Lack of understanding for DREAM act

By Eric Gibble
March 22, 2011

Each year, Maria Marroquin and others like her receieve their high school diplomas. They dream of future careers as teachers, nurses, doctors, lawyers, policemen or hope to enter the military. However, they are unable to achieve their American dream because they lack a nine-digit social security number.

As Martin Luther King Jr. once said, “injustice anywhere is a threat to justice everywhere.” It is an injustice to keep people like Marroquin, who hopes to become a lawyer and earned a 3.98 GPA at Montgomery County Community College, from pursuing the American dream.

On Saturday, March 19, Cabrini students stood in solidarity alongside undocumented youth who revealed their status at the “Undocumented and Unafraid” rally held at Independence Hall in Philadelphia.

This same group of people is often classified as illegal immigrants.

The Loquitur would like to clarify that no human being is defined by legality. We are defined by our success and that is what these people are trying to accomplish. We invite the campus community to hear us out.

The parents of these undocumented youth came to America for a multitude of reasons. Some came to free themselves from the oppression of the Soviet Union. Others came to escape the extreme poverty in Latin America. But they all came to contribute to America and provide a better life for their children.

However, their children now face a roadblock.

Due to their undocumented status, they are forced to enter local community colleges as international students and pay three times the normal tuition fees out of pocket. This policy puts public and private universities out of their reach financially.

Cabrini students have had a unique opportunity to engage in a civil rights movement to ensure that these students, some of whom have been here as long as native born Americans, are able to fulfill what it is their families came here for.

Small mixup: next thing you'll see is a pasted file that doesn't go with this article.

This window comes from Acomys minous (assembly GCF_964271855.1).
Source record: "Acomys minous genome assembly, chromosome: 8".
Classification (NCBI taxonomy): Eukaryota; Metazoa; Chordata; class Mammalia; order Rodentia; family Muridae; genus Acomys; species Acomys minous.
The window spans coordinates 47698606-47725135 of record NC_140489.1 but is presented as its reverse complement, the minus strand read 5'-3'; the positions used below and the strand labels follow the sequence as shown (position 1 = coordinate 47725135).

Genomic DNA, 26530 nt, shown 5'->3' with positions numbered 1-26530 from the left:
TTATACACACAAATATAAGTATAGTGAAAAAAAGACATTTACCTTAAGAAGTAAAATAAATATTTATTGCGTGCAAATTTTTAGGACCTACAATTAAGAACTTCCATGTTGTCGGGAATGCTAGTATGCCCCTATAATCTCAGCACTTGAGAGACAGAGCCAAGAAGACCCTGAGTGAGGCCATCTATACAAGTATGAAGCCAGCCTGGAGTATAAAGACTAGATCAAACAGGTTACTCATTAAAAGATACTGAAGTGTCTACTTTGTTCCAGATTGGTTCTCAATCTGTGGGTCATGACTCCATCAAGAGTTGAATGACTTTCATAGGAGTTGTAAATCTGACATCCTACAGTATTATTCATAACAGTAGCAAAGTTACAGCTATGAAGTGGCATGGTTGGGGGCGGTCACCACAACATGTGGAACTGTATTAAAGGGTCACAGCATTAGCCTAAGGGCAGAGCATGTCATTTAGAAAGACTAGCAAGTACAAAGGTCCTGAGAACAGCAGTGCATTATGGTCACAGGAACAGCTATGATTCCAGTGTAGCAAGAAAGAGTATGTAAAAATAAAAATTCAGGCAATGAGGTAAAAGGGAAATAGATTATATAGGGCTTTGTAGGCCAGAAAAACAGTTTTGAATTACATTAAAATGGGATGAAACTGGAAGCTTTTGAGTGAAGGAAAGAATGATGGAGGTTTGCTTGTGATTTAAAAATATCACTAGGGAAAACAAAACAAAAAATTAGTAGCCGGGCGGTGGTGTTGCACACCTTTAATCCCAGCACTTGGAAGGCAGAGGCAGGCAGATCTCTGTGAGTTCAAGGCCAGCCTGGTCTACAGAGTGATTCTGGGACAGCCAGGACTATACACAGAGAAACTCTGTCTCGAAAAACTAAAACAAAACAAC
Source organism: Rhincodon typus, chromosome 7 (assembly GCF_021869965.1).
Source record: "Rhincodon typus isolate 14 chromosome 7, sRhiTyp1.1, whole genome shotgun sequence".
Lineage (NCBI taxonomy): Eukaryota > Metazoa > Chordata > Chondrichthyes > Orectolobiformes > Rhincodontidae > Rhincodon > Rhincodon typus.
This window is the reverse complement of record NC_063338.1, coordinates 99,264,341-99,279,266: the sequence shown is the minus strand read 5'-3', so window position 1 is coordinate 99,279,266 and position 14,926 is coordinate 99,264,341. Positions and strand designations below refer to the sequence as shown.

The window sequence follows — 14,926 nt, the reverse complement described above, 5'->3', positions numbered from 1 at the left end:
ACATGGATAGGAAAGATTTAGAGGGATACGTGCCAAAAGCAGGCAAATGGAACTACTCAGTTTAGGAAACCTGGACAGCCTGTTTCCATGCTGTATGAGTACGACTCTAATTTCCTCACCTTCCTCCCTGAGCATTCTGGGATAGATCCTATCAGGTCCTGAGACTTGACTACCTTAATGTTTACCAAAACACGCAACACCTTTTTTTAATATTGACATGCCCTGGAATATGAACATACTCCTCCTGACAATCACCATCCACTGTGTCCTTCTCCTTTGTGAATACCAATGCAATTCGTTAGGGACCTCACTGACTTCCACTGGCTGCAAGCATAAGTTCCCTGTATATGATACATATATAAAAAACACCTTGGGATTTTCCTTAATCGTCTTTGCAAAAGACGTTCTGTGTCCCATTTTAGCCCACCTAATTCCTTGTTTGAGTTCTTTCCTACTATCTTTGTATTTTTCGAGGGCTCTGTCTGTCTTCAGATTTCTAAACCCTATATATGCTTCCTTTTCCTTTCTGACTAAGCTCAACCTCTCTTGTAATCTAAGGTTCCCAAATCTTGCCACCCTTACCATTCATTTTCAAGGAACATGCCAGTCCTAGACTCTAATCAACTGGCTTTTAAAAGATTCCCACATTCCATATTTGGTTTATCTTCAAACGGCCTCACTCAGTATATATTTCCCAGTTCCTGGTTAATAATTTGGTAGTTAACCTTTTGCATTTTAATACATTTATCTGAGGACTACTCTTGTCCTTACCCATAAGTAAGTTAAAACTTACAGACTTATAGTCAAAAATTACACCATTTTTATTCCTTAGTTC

The Loquitur is inspired by the DREAM Activists and their Cabrini allies. The willingness of these advocates for social justice embodies the mission of the college and St. Frances Cabrini, patron saint of all immigrants.

The Loquitur believes that the entire campus community should put aside the stigmas they hold against those “without papers.” Educate yourselves on the true stories of the people who come to America without proper documentation. Before we accuse those who are undocumented to get in the back of the line, realize that this line we speak of doesn’t exist in many situations.

This is the civil rights movement of our generation. These people are not criminals. They are not deviants. They are Americans through and through.

The DREAM Act, a piece of legislation that offers a pathway to citizenship for undocumented youth, would offer the opportunity to receive an education and pursue the American dream.

They could then obtain a two-year college degree or complete two-years of military service. From there, they can proceed to apply for naturalization. It’s estimated that the DREAM Act would affect between 1.3 to 2.1 million people.

The Congressional Budget Office reported that the current version of the bill would reduce the deficit by $1.4 billion, assuming these students went on to get jobs and pay taxes.

This piece of legislation is not amnesty. It simply provides them an equal opportunity.

On Dec. 18, 2010 the DREAM Act failed to pass the Senate by five votes. Yet, the American dream is far from dead in their hearts and minds. Just as the DREAM Activists are undocumented, unafraid and unapologetic, the Loquitur is unafraid and unapologetic in support of these courageous individuals.


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Eric Gibble

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